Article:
All Things Considered
All Things Considered
Monday, October 16, 2006

Minnesota Public Radio Stories

National Public Radio Stories

  • Attack Ads Fly in Tight Missouri Senate Race
    Sen. Jim Talent (R-MO) and his Democratic challenger, State Auditor Claire McCaskill, face off for the fourth of five debates in Springfield, Mo., on Monday night. The fiercely contested race is one of the tightest in the country and could determine which party controls the Senate next year.
  • Stem Cells, Iraq, Security Top Issues for Missouri
    A group of women voters in Missouri say stem cell research, Iraq, national security and civil liberties are the most important issues to them. The state's hotly contested U.S. Senate race could help tip the power of balance in Washington.
  • GOP Faithful Gloomy About November Elections
    Robert Siegel talks with Jennifer Duffy, an expert for The Cook Political Report, about Senate races in the upcoming election, and Chuck Todd, editor-in chief of the Hotline, a political blog, about the House races. Duffy and Todd report that with November elections looming, Republican activists are dubious about holding their congressional majority.
  • Tijuana's Drug Boom Reflects Mexico's New Problem
    Despite headlines devoted to bloody battles between Mexico's drug cartels, there is something even more dangerous happening in Mexico's cities: a booming drug trade. With drug dealing inside Mexico up drastically, the effects are obvious in Tijuana, where the chief of police says arrests of petty drug dealers are up more than 400 percent.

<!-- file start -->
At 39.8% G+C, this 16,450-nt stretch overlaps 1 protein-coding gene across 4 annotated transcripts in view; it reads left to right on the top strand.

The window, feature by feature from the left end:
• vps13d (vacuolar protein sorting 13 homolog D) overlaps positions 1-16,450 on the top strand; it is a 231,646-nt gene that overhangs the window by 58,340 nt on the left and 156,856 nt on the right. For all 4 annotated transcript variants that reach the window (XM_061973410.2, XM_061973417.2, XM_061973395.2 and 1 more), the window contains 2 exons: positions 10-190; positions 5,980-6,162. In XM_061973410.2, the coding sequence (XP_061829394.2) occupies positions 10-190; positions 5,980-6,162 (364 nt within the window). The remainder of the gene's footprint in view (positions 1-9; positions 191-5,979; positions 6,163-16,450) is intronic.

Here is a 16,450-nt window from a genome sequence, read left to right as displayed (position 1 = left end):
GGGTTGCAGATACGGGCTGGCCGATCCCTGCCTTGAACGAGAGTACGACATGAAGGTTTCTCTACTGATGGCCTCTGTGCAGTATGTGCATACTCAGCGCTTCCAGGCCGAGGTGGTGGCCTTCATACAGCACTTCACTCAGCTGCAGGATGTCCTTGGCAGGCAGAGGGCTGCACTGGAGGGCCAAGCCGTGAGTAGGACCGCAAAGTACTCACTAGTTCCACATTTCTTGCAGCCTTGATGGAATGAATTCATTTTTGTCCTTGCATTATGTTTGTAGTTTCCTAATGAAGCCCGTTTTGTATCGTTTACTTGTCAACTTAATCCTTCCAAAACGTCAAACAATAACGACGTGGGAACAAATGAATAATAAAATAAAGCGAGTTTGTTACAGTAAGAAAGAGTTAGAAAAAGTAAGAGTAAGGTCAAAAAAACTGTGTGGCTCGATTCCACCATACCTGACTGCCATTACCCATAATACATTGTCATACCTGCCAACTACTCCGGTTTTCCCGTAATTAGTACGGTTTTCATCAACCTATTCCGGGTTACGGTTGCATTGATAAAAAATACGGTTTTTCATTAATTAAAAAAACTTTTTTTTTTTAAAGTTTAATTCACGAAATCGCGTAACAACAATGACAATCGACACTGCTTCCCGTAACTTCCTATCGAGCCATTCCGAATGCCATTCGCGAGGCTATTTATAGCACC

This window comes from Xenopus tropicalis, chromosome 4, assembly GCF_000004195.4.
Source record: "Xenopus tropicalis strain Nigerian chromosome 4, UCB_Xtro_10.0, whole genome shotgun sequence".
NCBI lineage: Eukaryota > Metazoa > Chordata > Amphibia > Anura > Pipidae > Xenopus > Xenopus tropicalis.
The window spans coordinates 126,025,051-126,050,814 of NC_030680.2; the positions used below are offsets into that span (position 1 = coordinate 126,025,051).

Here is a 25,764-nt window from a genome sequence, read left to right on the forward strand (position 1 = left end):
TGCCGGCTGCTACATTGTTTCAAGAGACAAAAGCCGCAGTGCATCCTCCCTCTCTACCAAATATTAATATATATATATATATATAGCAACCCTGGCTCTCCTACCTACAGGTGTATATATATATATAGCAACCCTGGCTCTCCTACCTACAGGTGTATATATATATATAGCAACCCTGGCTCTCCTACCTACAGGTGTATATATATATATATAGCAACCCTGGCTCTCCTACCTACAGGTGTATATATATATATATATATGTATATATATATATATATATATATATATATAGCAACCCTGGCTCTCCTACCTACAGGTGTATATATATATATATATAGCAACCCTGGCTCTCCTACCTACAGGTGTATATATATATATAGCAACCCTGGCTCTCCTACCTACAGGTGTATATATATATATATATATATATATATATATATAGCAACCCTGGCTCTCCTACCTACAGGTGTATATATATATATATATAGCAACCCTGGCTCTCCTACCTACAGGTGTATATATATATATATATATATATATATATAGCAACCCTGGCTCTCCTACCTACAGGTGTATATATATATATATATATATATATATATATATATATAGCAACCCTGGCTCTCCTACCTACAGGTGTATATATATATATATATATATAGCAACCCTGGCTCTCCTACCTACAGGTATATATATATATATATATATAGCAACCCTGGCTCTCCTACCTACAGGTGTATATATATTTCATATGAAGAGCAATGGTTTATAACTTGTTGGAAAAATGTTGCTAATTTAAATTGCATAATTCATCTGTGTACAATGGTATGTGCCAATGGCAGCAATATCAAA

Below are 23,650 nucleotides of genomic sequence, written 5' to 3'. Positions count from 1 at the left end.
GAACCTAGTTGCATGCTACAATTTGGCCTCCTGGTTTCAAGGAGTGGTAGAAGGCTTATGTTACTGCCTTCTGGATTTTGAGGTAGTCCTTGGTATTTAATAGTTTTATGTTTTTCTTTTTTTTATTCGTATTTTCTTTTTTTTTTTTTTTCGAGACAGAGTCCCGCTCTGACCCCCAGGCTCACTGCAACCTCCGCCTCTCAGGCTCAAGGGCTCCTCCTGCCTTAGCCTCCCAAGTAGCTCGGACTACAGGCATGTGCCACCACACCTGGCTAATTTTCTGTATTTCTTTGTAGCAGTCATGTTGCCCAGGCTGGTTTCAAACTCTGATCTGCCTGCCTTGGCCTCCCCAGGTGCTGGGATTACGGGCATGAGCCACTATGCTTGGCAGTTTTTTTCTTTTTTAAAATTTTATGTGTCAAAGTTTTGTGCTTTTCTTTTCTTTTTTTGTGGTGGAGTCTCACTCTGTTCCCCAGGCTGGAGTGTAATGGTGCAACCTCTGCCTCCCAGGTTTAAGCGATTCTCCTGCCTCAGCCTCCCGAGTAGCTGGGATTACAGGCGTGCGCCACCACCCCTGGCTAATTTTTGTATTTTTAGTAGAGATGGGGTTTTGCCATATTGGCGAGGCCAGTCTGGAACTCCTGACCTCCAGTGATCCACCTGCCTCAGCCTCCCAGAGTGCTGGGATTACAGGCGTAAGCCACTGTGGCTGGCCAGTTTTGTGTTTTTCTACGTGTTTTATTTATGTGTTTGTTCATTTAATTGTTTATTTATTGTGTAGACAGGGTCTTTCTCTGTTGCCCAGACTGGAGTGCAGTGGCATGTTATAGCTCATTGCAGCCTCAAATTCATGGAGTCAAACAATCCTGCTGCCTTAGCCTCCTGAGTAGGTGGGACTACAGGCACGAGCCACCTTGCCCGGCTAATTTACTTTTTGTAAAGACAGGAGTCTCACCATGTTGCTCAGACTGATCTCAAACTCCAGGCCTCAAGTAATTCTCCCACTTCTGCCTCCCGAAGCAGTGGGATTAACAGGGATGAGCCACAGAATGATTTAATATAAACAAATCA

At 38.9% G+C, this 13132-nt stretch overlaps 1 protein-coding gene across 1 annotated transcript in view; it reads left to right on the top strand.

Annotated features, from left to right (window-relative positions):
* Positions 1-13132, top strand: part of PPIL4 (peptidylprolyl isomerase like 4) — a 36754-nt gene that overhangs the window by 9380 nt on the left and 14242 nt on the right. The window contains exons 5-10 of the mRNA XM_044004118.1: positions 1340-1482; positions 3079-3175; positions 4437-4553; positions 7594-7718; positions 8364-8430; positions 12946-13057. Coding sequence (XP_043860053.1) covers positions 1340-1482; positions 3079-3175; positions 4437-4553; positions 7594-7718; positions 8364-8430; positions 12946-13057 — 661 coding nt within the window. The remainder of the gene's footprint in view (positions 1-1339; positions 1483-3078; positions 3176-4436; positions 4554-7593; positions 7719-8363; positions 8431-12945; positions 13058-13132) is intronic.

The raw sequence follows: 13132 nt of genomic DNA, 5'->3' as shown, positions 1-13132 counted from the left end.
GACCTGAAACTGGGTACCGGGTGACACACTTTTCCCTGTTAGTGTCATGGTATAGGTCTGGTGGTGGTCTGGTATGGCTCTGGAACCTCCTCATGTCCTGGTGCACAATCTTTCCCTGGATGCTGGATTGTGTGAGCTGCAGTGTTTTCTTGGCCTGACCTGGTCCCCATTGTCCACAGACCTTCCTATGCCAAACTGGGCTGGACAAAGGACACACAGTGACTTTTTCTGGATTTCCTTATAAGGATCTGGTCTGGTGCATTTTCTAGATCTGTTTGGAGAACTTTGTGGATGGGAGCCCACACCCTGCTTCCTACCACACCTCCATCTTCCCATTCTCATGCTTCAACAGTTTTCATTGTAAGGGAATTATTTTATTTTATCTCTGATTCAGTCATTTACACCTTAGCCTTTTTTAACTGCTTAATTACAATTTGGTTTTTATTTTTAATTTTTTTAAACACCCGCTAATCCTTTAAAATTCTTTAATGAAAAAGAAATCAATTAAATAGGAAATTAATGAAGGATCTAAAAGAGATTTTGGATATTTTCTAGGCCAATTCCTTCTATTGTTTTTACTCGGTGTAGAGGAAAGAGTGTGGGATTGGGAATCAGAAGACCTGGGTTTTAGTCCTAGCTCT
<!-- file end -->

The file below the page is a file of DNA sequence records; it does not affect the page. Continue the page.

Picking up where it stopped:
• Once-Controversial U.S.-Based Nun Canonized
    French-born Mother Theodore Guerin was canonized Sunday, an event that would have seemed unlikely in 1840, when the nun's arrival in Indiana sparked clashes with her church's leadership. But Mother Theodore went on to establish a community that is now a women's college.
  • Today's Saints, Yesterday's Excommunicants
    The story of Mother Theodore Guerin feels a little familiar to Peter Manseau. Mother Guerin came into conflict with the Roman Catholic Church leaders and was threatened with excommunication -- just as Manseau's parents were when they married, because his father was a priest and his mother a nun.
  • Rahman Attorney Stewart Gets 28 Months in Prison
    Civil rights attorney Lynne Stewart is sentenced to 28 months in prison, despite facing a penalty of up to 30 years. Stewart was convicted in 2005 of aiding terrorists by allowing her imprisoned client, the blind Sheik Omar Abdul Rahman, to communicate with the outside world.
  • Population Mark Underscores Change, Diversity
    On Tuesday morning, America's population is predicted to hit 300 million. Who are we? Increasingly we are: a single mom; a centenarian; an immigrant from Mexico; an Asian business owner; a baby boomer; someone named Jacob or Emily.
  • Demographics of the United States in 2006
    Robert Siegel talks with William Frey, demographer and visiting fellow at the Brookings Institute. Frey talks about why the 300-millionth American is an important landmark in modern society.
  • Cultural Landmarks Tied to Population Marks
    A quick pop-culture survey of what was going on when the U.S. population hit 100 million in 1915, and 200 million in 1967: What were people reading? What were they listening to? What were they naming their babies? And what constituted a musical hit in those years? It's far different from today's No. 1 single in the United States.

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